Full Content is available to subscribers

Subscribe/Learn More  >

Feasibility Study of Distributed Energy Generation at a Colorado Ski Resort

[+] Author Affiliations
Moncef Krarti

University of Colorado at Boulder, Boulder, CO

Paper No. ES2015-49129, pp. V002T16A002; 7 pages
  • ASME 2015 9th International Conference on Energy Sustainability collocated with the ASME 2015 Power Conference, the ASME 2015 13th International Conference on Fuel Cell Science, Engineering and Technology, and the ASME 2015 Nuclear Forum
  • Volume 2: Photovoltaics; Renewable-Non-Renewable Hybrid Power System; Smart Grid, Micro-Grid Concepts; Energy Storage; Solar Chemistry; Solar Heating and Cooling; Sustainable Cities and Communities, Transportation; Symposium on Integrated/Sustainable Building Equipment and Systems; Thermofluid Analysis of Energy Systems Including Exergy and Thermoeconomics; Wind Energy Systems and Technologies
  • San Diego, California, USA, June 28–July 2, 2015
  • Conference Sponsors: Advanced Energy Systems Division, Solar Energy Division
  • ISBN: 978-0-7918-5685-7
  • Copyright © 2015 by ASME


The ski industry in Colorado is the largest in the United States and makes up a significant portion of the state’s tourism revenue, but changes in the climate threaten the future of this highly weather-dependent business. In recent years, many ski resorts have taken steps to reduce greenhouse gas emissions in an effort to mitigate the effects shorter winters, less snowfall, and continued drought are having on the future viability of the industry. Energy efficiency and renewable energy projects are common strategies to reduce emissions; less common, however, are resort-wide analyses of distributed generation (DG) systems combining traditional and alternative energy sources. The intent of this study is to evaluate the economic and technical feasibility of a hybrid conventional-renewable DG system at Vail Resort.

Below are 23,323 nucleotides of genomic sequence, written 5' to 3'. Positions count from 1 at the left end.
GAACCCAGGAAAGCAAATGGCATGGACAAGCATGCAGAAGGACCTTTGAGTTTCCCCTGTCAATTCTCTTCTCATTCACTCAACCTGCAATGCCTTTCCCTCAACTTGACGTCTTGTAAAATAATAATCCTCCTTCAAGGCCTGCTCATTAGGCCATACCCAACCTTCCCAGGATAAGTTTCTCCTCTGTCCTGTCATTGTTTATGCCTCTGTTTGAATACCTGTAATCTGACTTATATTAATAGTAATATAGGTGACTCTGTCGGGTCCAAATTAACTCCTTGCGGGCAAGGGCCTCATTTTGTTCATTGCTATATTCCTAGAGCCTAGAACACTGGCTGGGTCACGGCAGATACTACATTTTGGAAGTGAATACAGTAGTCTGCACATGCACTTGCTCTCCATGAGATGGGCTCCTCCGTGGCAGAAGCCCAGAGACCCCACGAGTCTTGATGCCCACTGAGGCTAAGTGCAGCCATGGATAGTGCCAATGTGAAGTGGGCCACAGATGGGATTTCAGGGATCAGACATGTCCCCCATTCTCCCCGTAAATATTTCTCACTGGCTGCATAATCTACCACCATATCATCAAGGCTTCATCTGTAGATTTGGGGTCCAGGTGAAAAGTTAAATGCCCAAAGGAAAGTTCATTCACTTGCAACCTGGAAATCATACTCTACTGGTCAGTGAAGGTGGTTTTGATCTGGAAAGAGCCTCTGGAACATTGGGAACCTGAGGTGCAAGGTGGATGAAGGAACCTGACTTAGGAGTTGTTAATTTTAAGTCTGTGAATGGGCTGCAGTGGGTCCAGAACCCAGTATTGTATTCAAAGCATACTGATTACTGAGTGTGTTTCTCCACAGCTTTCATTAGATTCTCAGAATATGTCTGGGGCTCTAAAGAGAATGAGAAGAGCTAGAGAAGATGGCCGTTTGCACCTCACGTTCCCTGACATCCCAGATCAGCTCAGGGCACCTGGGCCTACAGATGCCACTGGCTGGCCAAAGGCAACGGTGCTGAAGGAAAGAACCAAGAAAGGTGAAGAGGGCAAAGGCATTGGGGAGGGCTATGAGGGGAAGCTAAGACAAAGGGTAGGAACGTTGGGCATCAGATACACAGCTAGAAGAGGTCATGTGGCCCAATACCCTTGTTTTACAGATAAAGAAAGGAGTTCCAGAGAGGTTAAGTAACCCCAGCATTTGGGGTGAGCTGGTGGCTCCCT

Electrical and thermal loads for Vail’s mountain operations were used to analyze three DG technologies; combined heat and power (CHP), photovoltaics (PV), and horizontal axis wind turbines. Technologies were chosen based on a resource assessment as well as input from site managers and analyzed using the Hybrid Optimization Model for Electric Renewables (HOMER). The results indicate that the most cost-competitive DG system is a 700 kilowatt (kW) natural gas-fired CHP plant used to meet the site’s base load during the summer months. Although CHP systems are generally most effective at displacing conventional grid-based power for facilities with little seasonal load variation, the findings of this study align closely with an existing system at Snowbird Resort in Utah.

A small 700 kW CHP system could provide approximately 31% of annual electricity use and 24% of annual thermal energy needs based on the energy model used in this analysis. Furthermore, annual energy costs could be reduced by 3% and carbon emissions by 11%. Additional analyses are needed to more precisely determine the optimal system for Vail and the authors recommend that future studies include the energy use from base operations in addition to the mountain area considered in this analysis. The additional base area energy load during the summer could potentially make a larger CHP system more viable with subsequent cost and carbon emission savings. Additionally, site-specific resource data such as biomass production and ridge top wind speeds could aid in more definitively eliminating these technologies from consideration.

Copyright © 2015 by ASME



Interactive Graphics


Country-Specific Mortality and Growth Failure in Infancy and Yound Children and Association With Material Stature

Use interactive graphics and maps to view and sort country-specific infant and early dhildhood mortality and growth failure data and their association with maternal

Citing articles are presented as examples only. In non-demo SCM6 implementation, integration with CrossRef’s "Cited By" API will populate this tab (http://www.crossref.org/citedby.html).

Some tools below are only available to our subscribers or users with an online account.

Related Content

Customize your page view by dragging and repositioning the boxes below.

Related eBook Content
Topic Collections

Sorry! You do not have access to this content. For assistance or to subscribe, please contact us:

  • TELEPHONE: 1-800-843-2763 (Toll-free in the USA)
  • EMAIL: asmedigitalcollection@asme.org
Sign In